Thank you to everyone who joined us at BOM on Monday evening for our first-ever Halloween Social. After some initial nerves over whether anyone besides local organiser Francis would embrace the Halloween theme, our event proved fancy dress, trick or treat Haribo sweets and digital rights activism can mix.
With our digital rights under threat by governments and corporations, the world can seem a pretty scary place for people who care about ensuring our rights come with us when we go online. Give yourself the night off worrying by joining us for our first-ever ORG Birmingham Halloween Social on Monday 30 October.
Those of you who attended last month’s meetup at BOM might remember that we had a special guest in the form of multimedia journalist, Chevening Scholar (FCO) and MA Social Media student Thomaz Pirez (@Thomaz_pirez). Thomaz had asked if he could make a short video about ORG Birmingham as part of a project he’s doing on social media.
The office of the West Midlands Police and Crime and Commissioner has used national security and law enforcement exemptions found within the Freedom of Information Act legislation to refuse our request for more information on the oversight arrangements in place to safeguard the West Midlands Police’s use of covert mobile surveillance capabilities.
If you follow us on Twitter (@OpenRightsBrum), you’ve probably picked up on the fact that we’re rather excited about our next meetup on Tuesday (21 March), where we’ll be looking at how the proposed Espionage Act threatens journalism and public interest whistleblowers.
At last week’s meetup on how mobile phone users are spied on in Birmingham we drew heavily on the great job The Bristol Cable did of revealing police purchases of covert surveillance devices, known as IMSI catchers. Interestingly, just yesterday (1 March) The Bristol Cable published a follow-up story, revealing how in the months since a majority of Police and Crime Commissioners they had featured in their story, including the West Midlands Police and Crime Commissioner have stopped publishing the monthly expenditure information which was central to their investigation.
Thank you to everyone who joined us at Birmingham Open Media (BOM) on Wednesday for our exploration of how the police are covert surveillance technology known as IMSI catchers to spy on hundreds of mobile phone users at a time. Here’s a round-up of the evening, in case you missed it or would like to know more.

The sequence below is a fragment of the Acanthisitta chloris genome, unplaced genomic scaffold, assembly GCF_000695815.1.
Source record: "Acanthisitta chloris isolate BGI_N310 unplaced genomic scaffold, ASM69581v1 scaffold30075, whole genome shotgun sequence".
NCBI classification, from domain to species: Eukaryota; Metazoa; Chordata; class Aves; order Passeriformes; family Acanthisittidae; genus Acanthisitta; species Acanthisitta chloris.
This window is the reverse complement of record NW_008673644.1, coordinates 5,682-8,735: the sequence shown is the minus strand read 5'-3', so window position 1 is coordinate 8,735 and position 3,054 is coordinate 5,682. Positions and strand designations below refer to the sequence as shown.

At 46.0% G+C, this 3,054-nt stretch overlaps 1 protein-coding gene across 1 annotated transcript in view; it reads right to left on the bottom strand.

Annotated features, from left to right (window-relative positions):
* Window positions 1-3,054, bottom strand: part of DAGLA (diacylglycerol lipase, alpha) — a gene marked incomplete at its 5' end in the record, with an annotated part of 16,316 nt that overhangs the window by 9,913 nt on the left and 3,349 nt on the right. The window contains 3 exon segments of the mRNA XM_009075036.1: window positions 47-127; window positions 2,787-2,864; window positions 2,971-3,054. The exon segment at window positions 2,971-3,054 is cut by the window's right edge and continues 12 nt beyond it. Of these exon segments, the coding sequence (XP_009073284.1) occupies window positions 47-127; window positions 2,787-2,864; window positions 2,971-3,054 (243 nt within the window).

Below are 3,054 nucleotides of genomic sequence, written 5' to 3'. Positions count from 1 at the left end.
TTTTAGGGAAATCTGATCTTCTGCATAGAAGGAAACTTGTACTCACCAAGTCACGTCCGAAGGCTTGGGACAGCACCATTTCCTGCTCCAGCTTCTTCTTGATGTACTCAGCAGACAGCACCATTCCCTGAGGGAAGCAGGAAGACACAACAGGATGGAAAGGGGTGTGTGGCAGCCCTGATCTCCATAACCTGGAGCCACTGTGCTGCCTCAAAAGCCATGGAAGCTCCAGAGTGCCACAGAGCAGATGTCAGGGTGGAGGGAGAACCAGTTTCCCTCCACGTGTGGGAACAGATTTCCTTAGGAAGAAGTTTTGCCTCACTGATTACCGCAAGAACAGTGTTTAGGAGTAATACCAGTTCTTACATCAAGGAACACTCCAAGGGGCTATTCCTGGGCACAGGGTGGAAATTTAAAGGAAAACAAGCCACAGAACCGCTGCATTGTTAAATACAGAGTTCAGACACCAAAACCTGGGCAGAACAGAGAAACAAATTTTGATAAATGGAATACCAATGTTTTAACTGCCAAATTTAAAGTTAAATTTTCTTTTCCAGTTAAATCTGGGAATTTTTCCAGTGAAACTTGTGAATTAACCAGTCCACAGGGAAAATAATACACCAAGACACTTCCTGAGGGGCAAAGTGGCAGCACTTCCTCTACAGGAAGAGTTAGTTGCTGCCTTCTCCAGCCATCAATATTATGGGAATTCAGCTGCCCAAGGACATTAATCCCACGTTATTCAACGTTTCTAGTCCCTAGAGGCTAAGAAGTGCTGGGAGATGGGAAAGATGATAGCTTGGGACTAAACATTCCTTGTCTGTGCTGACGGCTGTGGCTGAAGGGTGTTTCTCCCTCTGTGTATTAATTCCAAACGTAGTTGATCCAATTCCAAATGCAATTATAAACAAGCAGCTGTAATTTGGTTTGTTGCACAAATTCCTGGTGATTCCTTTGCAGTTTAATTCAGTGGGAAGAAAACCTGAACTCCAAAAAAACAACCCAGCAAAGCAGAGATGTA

Join us at Birmingham Open Media at 6.30pm on Wednesday 22 February for our first meetup of 2017. We’ll be looking at how polices in the West Midlands are covertly using devices- known as IMSI-catchers or Stingrays – to indiscriminately intercept and hack up to 500 phones every minute. We’ll be exploring what police use of IMSI-catchers means for our human rights and civil liberties and what we can do to challenge indiscriminate surveillance.
On Tuesday evening we met at Centrala arts space in Digbeth to hold our first ever held our first ever Mozilla Maker Party. The purpose of the evening was to make people aware of EU plans to change copyright in ways that threaten creativity and freedom of expression on the internet. `Attendees worked with Birmingham-based digital artist Antonio Roberts to create satirical memes and rebellious selfies to highlight the flaws in the EU’s plans and make the case for a copyright system which is able to keep up with how we lives our lives now.
Last night (17 October) Open Rights Group Birmingham organiser Francis Clarke attended a talk on surveillance by Professor David Lyon of the Surveillance Studies Centre at Queen’s University in Canada. Here Francis shares his notes from the event along with his thoughts on what civil liberties campaigners can learn from Professor Lyon’s talk.